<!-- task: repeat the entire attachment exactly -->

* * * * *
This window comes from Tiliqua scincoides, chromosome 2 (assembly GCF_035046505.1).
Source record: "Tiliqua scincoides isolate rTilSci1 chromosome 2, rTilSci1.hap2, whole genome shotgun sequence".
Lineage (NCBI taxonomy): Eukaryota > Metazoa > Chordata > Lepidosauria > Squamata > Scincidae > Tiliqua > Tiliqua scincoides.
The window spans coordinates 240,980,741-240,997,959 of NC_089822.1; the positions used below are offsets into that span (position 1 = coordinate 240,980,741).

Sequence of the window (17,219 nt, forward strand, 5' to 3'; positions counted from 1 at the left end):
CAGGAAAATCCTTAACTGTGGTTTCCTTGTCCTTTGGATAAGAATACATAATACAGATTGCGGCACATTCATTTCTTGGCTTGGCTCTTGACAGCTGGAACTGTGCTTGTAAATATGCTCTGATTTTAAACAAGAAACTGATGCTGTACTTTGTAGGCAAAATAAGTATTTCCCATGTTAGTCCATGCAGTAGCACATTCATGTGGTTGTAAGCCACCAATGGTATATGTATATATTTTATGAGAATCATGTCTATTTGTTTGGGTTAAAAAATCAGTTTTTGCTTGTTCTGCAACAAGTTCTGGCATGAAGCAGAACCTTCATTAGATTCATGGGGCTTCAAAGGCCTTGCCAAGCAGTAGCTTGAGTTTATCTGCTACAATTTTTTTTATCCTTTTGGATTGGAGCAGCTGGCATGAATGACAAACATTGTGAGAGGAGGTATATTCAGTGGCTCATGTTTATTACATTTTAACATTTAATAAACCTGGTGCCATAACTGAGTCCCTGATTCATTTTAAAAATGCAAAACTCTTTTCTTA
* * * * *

This window comes from Tiliqua scincoides, chromosome 2 (assembly GCF_035046505.1).
Source record: "Tiliqua scincoides isolate rTilSci1 chromosome 2, rTilSci1.hap2, whole genome shotgun sequence".
Lineage (NCBI taxonomy): Eukaryota > Metazoa > Chordata > Lepidosauria > Squamata > Scincidae > Tiliqua > Tiliqua scincoides.
The window spans coordinates 240,980,741-240,997,959 of NC_089822.1; the positions used below are offsets into that span (position 1 = coordinate 240,980,741).

Sequence of the window (17,219 nt, forward strand, 5' to 3'; positions counted from 1 at the left end):
CAGGAAAATCCTTAACTGTGGTTTCCTTGTCCTTTGGATAAGAATACATAATACAGATTGCGGCACATTCATTTCTTGGCTTGGCTCTTGACAGCTGGAACTGTGCTTGTAAATATGCTCTGATTTTAAACAAGAAACTGATGCTGTACTTTGTAGGCAAAATAAGTATTTCCCATGTTAGTCCATGCAGTAGCACATTCATGTGGTTGTAAGCCACCAATGGTATATGTATATATTTTATGAGAATCATGTCTATTTGTTTGGGTTAAAAAATCAGTTTTTGCTTGTTCTGCAACAAGTTCTGGCATGAAGCAGAACCTTCATTAGATTCATGGGGCTTCAAAGGCCTTGCCAAGCAGTAGCTTGAGTTTATCTGCTACAATTTTTTTTATCCTTTTGGATTGGAGCAGCTGGCATGAATGACAAACATTGTGAGAGGAGGTATATTCAGTGGCTCATGTTTATTACATTTTAACATTTAATAAACCTGGTGCCATAACTGAGTCCCTGATTCATTTTAAAAATGCAAAACTCTTTTCTTA